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On November 2, the House Ways and Means Committee released draft tax reform legislation. What does this mean for you and your family? For starters, it means that Congress is making concrete progress on tax reform, and we anticipate that the changes will go into effect in 2018. In contrast, it also means that much uncertainty remains, and we can expect that any tax reform legislation that ultimately becomes law will differ from the draft bill the House released today. We do, however, now have a very clear baseline that can inform the planning decisions to be made as 2017 draws to a close and we look ahead to 2018.
Highlights of the Draft Legislation:
- There would be four individual income tax brackets — 12%, 25%, 35% and 39.6%. This is in contrast to the seven brackets we have under current law, but the top ordinary income tax rate remains 39.6%. The 39.6% bracket would apply to taxable income over $500,000 for individuals or $1 million for married couples. The individual alternative minimum tax (AMT) would be repealed.
- No change is proposed for individual capital gain tax rates or in the 3.8% net investment income tax.
- The top corporate income tax rate would be reduced from 35% to 20%. The corporate AMT would be repealed.
- Business income derived by individuals (and trusts and estates) through pass-through entities like LLCs and S-corporations would be subject to a top income tax rate of 25%. However, wages or guaranteed payments paid to business owners and professionals who work for a business would continue to be taxed at ordinary income tax rates of up to 39.6%.
- Current law provides for three education tax credits — the American Opportunity Tax Credit, the Hope Scholarship Credit, and the Lifetime Learning Credit. Under the draft legislation, the Hope and Lifetime Learning credits would disappear and only the American Opportunity credit would remain. Student loan interest would not be deductible.
- Current law provides that taxpayers lose the benefit of up to 80% of their itemized deductions if their income exceeds $261,500 (for individuals) or $313,800 (for married taxpayers). The draft legislation at once limits the types of deductions that may be itemized and gets rid of the phase-out rule for the remaining deductions, allowing taxpayers the full benefit of these deductions.
- Itemized deductions that would be eliminated include the state and local income/sales tax deduction, casualty loss deduction, tax preparation expense deduction, medical expense deduction, alimony payment expense deduction and the moving expense deduction, among others. There would be a limited deduction for up to $10,000 of property tax.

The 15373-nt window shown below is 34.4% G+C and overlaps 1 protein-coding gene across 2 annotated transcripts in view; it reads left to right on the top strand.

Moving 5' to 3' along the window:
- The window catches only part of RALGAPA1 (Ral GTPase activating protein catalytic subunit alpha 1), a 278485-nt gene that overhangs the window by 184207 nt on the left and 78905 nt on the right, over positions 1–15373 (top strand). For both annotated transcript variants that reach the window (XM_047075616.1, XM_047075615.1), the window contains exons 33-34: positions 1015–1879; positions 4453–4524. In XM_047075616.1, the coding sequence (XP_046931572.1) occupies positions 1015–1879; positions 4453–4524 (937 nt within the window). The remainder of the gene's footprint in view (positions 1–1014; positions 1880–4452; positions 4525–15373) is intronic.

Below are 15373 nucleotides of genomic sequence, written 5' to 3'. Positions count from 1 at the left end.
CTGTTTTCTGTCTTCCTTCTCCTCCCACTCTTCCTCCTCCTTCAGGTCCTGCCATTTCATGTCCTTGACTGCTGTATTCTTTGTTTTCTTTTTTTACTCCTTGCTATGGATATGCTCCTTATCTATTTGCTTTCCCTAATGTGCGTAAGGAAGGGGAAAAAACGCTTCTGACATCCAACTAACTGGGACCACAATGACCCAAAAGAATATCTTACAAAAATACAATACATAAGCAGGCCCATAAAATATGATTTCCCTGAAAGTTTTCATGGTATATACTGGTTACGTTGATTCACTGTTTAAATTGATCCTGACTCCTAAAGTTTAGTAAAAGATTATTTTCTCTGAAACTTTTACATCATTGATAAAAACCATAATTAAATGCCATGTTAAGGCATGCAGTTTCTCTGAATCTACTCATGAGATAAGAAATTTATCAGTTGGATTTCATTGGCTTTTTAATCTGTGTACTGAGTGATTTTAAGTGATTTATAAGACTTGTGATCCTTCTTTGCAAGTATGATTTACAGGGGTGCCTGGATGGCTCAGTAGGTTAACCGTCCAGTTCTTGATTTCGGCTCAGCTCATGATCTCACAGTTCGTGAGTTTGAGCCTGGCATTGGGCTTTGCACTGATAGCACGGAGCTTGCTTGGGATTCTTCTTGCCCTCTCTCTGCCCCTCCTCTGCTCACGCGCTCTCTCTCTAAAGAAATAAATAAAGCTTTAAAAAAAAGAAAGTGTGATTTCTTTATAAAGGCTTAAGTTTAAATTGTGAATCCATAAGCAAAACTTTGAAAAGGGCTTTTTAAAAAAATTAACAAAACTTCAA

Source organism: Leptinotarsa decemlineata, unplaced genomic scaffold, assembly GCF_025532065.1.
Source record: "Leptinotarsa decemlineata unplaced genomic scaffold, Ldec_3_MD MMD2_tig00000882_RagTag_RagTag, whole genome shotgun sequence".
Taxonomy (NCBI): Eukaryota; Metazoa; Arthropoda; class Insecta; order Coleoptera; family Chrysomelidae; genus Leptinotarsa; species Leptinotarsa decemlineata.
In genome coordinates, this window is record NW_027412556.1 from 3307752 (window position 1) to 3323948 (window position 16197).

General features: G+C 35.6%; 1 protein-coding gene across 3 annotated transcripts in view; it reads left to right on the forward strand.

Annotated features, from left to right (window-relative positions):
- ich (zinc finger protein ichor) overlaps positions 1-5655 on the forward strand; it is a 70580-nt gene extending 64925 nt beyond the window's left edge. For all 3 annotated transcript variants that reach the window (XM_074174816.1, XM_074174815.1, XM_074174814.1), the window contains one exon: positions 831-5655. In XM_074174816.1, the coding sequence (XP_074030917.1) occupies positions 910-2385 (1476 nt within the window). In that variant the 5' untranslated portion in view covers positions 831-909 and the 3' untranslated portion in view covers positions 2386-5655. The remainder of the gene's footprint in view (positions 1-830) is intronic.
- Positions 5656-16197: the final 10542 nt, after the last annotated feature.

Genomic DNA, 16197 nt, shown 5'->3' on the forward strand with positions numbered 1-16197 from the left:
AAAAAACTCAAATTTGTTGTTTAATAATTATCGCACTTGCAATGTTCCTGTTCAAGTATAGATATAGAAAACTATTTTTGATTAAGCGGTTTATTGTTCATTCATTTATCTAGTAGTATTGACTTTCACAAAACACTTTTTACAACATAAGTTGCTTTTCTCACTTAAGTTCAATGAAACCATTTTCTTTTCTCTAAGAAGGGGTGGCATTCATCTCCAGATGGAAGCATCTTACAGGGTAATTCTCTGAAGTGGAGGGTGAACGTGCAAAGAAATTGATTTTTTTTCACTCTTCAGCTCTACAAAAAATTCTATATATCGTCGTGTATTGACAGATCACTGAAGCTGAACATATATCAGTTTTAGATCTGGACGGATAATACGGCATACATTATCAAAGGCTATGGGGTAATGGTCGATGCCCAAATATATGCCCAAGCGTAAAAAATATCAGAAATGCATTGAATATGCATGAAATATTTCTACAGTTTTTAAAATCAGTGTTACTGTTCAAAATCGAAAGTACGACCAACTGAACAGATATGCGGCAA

- The mortgage interest deduction currently allows a taxpayer to deduct mortgage interest on a principal residence and a second residence. Itemizers may deduct interest payments on up to $1 million in acquisition indebtedness. Under the draft legislation, the deduction for mortgage interest would be limited to $500,000 in acquisition indebtedness on a principal residence only. Debt incurred before November 2, 2017 would be grandfathered under the old rules.
- The charitable contribution deduction would stay and would be slightly more taxpayer favorable under proposed law.
- Beginning after 2023, the estate and generation-skipping transfer taxes would be repealed. Beneficiaries would continue to benefit from a step up in tax basis in estate property.
- In the intervening years, the exclusion / exemption amount would be doubled from $5 million per individual (adjusted each year for inflation) to $10 million per individual. This means that a married couple would be able to transfer well in excess of $20 million at death.
- The gift tax would remain in effect and the top tax rate would be lowered to 35% upon repeal of the estate tax. The annual exclusion amount for gifts would remain unchanged. The lifetime exclusion amount would increase to $10 million per individual in 2018, indexed each year for inflation.
NEXT STEPS IN THE REFORM JOURNEY
The House Ways and Means Committee plans to debate and revise (markup) its draft bill in the coming days. The revised bill then will go to the full House for a vote.
Meanwhile, the Senate will run a parallel process. The Senate Finance Committee plans to release its own draft tax reform legislation next week, sometime around November 8. The Senate Finance Committee will mark up the Senate’s tax reform bill, and the amended bill will go to the full Senate for a vote. Significant amendments could be introduced on the Senate floor.
If the House and the Senate each were to pass their respective versions of tax reform, then Congress would convene a conference committee, made up of select representatives and senators. Those representatives and senators would reconcile and consolidate the two bills. The House and Senate then each would vote again, this time on the consolidated bill. If each chamber passed the consolidated bill, it would be presented to President Trump for signature.
The road ahead is long, and the House and Senate have a lot of work to do. The best course of action? Watch and listen. We will continue to monitor and provide updates on these tax reform developments.
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